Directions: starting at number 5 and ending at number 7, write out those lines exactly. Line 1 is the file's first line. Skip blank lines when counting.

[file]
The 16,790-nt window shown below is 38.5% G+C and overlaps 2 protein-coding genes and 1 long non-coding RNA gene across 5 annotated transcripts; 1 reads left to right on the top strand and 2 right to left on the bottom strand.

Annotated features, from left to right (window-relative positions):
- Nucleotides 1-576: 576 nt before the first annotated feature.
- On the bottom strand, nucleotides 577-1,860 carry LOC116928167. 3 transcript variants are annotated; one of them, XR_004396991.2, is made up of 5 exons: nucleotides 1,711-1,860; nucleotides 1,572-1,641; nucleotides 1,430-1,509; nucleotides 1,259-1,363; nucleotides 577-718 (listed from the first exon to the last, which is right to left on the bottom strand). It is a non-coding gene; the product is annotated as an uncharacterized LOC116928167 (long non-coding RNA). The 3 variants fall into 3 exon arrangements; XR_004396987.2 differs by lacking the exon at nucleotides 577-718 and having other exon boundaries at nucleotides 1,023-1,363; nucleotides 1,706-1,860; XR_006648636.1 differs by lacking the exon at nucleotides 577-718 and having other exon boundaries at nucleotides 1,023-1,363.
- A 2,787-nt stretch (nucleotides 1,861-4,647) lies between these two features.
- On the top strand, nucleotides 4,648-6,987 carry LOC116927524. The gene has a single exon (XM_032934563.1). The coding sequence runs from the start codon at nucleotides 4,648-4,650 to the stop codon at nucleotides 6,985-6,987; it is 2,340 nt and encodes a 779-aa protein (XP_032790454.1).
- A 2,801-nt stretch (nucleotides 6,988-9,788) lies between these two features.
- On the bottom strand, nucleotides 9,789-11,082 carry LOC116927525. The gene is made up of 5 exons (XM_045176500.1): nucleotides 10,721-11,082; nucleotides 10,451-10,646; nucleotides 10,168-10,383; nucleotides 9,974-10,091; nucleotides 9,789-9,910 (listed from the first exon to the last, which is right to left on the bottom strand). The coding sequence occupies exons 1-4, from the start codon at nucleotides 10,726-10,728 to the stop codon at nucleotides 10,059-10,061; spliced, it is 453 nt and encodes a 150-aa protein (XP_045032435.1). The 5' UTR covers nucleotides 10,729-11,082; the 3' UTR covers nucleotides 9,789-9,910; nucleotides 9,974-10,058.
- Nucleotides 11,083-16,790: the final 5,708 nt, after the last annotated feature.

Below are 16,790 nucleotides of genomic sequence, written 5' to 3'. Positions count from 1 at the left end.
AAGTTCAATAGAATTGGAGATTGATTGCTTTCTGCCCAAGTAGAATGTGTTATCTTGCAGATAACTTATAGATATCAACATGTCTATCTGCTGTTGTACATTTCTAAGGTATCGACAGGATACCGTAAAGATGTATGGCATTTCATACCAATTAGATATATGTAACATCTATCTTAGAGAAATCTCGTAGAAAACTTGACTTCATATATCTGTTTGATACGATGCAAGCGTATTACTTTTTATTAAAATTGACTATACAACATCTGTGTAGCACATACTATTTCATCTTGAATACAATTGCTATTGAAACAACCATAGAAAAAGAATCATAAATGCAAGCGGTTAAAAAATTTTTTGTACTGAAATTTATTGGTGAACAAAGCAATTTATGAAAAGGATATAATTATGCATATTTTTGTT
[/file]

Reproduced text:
- A 2,787-nt stretch (nucleotides 1,861-4,647) lies between these two features.
- On the top strand, nucleotides 4,648-6,987 carry LOC116927524. The gene has a single exon (XM_032934563.1). The coding sequence runs from the start codon at nucleotides 4,648-4,650 to the stop codon at nucleotides 6,985-6,987; it is 2,340 nt and encodes a 779-aa protein (XP_032790454.1).
- A 2,801-nt stretch (nucleotides 6,988-9,788) lies between these two features.